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decided: December 6, 1989.


Appeal from the Order of the Superior Court of Pennsylvania dated June 26, 1987 at No. 1180 Pittsburgh, 1986, affirming the Order of the Court of Common Pleas, Criminal Division of Westmoreland County, dated May 10, 1984 at No. 1867 C 1983, 368 Pa. Super. 644, 531 A.2d 36 (1987).


Kevin Wagner, I.P.P., Mercer, pro se.

John J. Driscoll, Dist. Atty. and Maria Greco Danaher, Asst. Dist. Atty., Greensburg, for appellee.

Nix, C.j., and Larsen, Flaherty, McDermott, Zappala and Papadakos, JJ. McDermott, J., files an opinion in support of affirmance in which Nix, C.j., and Flaherty, J., join. Zappala, J., files an opinion in support of reversal in which Larsen and Papadakos, JJ., join.

Author: Per Curiam

[ 523 Pa. Page 299]


The Court being evenly divided, the order of the Superior Court, 368 Pa. Super. 644, 531 A.2d 36, is affirmed.

[ 523 Pa. Page 300]


McDERMOTT, Justice.

The Opinion in Support of Reversal properly distinguishes burglary from criminal trespass by the intention of the actor. They are also correct that intent can be proven by words or conduct. Commonwealth v. Simpson, 316 Pa. Super. 115, 462 A.2d 821 (1983); Commonwealth v. Russell, 313 Pa. Super. 534, 460 A.2d 316 (1983). I believe the facts of the instant case are sufficient for a jury to find that intent.

When a stranger first tries to enter your garage and then breaks the window of your door, on a given evening, neither you nor a jury should be considered harsh, if you believe he is not an aimless waif bringing compliments of the evening, or a passing sojourner of eccentric ways, or a harmless loiterer in the evening shadows.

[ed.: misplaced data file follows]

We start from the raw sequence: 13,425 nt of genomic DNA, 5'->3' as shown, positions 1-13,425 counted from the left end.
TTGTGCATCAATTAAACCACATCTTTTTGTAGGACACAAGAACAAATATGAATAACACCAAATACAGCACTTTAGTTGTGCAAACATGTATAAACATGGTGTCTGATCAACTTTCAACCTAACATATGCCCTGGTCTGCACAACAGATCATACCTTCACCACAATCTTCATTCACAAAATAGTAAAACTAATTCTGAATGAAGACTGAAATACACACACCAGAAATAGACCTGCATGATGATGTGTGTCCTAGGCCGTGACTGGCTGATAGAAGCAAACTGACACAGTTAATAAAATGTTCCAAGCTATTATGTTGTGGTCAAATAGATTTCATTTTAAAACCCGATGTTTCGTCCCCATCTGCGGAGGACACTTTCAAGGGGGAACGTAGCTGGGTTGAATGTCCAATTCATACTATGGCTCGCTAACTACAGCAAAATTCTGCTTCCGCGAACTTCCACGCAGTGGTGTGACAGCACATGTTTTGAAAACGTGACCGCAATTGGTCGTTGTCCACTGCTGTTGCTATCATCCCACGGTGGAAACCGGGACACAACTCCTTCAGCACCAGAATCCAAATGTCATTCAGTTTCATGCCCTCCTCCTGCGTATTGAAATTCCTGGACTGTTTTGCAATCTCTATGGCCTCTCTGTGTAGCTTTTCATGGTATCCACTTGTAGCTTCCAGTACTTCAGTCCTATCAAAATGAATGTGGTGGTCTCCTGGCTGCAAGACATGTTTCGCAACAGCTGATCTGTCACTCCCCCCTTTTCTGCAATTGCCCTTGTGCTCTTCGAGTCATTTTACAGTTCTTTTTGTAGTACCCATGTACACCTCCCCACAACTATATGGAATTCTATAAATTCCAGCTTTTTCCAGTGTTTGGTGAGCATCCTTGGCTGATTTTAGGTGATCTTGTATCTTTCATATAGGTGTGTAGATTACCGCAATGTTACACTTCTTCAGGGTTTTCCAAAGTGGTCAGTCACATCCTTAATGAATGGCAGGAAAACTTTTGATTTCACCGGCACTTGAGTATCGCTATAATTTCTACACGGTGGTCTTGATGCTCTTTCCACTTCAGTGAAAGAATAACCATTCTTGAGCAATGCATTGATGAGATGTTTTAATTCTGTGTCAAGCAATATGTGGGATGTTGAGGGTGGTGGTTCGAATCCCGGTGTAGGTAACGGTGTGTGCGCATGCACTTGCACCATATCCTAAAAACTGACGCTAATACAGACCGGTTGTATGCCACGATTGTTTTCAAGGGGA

Those supporting reversal would have us believe that hiding in your bedroom under such conditions is an unnecessary foolishness in the presence of simple pleasantries. They would see no evil through such jaundiced eyes, hear none in the melodious tinkle of your breaking window, and obviously would say no evil of a man with an umbrella. The jury could find, and did, more sinister reasons afoot. I would leave the appellant where they found him, doing what they had every right to believe he was doing, attempting a burglary.

[ 523 Pa. Page 301]


ZAPPALA, Justice.

In this appeal we review the order and memorandum opinion of the Superior Court affirming the judgment of the Court of Common Pleas of Westmoreland County dismissing the Petitioner's post-trial motions from the jury verdict convicting the Petitioner of attempt to commit burglary and loitering and prowling at nighttime. We granted the Appellant's Petition for allowance of appeal because we were concerned that insufficient evidence had been presented to sustain the conviction for attempted burglary. After reviewing the record in light of the existing case law, we are convinced that the conviction for attempt to commit burglary cannot stand, and would therefore reverse.

On November 9, 1983, at approximately 5:45 p.m.,*fn1 Mrs. Smith was in her kitchen preparing dinner. Suddenly her dog began barking, which caused Mrs. Smith to turn on the spotlights in front of the garage. Not seeing anyone outside, Mrs. Smith went back to the kitchen to continue preparing dinner. Several minutes after returning to the kitchen, Mrs. Smith heard the sound of a window breaking, which she believed came from the direction of the living room. Fearing for her safety, Mrs. Smith activated a silent alarm. She then looked out a kitchen window to determine whether it was safe to go outside should an intruder be in her house. Looking out the window, Mrs. Smith observed a man, fitting the description of the Appellant, on the driveway heading toward her garage. When she observed the man outside, Mrs. Smith ran upstairs, locked herself in her bedroom and telephoned the police to see if they had been notified of the alarm. Looking out the bedroom window, Mrs. Smith observed the same man walking outside, below this bedroom window. She remained in her bedroom until the police arrived at the house.

[ 523 Pa. Page 302]

The police arrived at the Smith residence at about 5:53 p.m.. At that time, the Appellant was standing at the bottom of the Smith driveway where it meets with College Avenue. He was carrying an umbrella and appeared to be hitch-hiking. In response to the police officers' request, the Petitioner identified himself and gave his address. After talking with Mrs. Smith and comparing her description of the intruder with the Appellant, the officers placed the Appellant under arrest. Appellant was driven to the house where Mrs. Smith identified him as the intruder.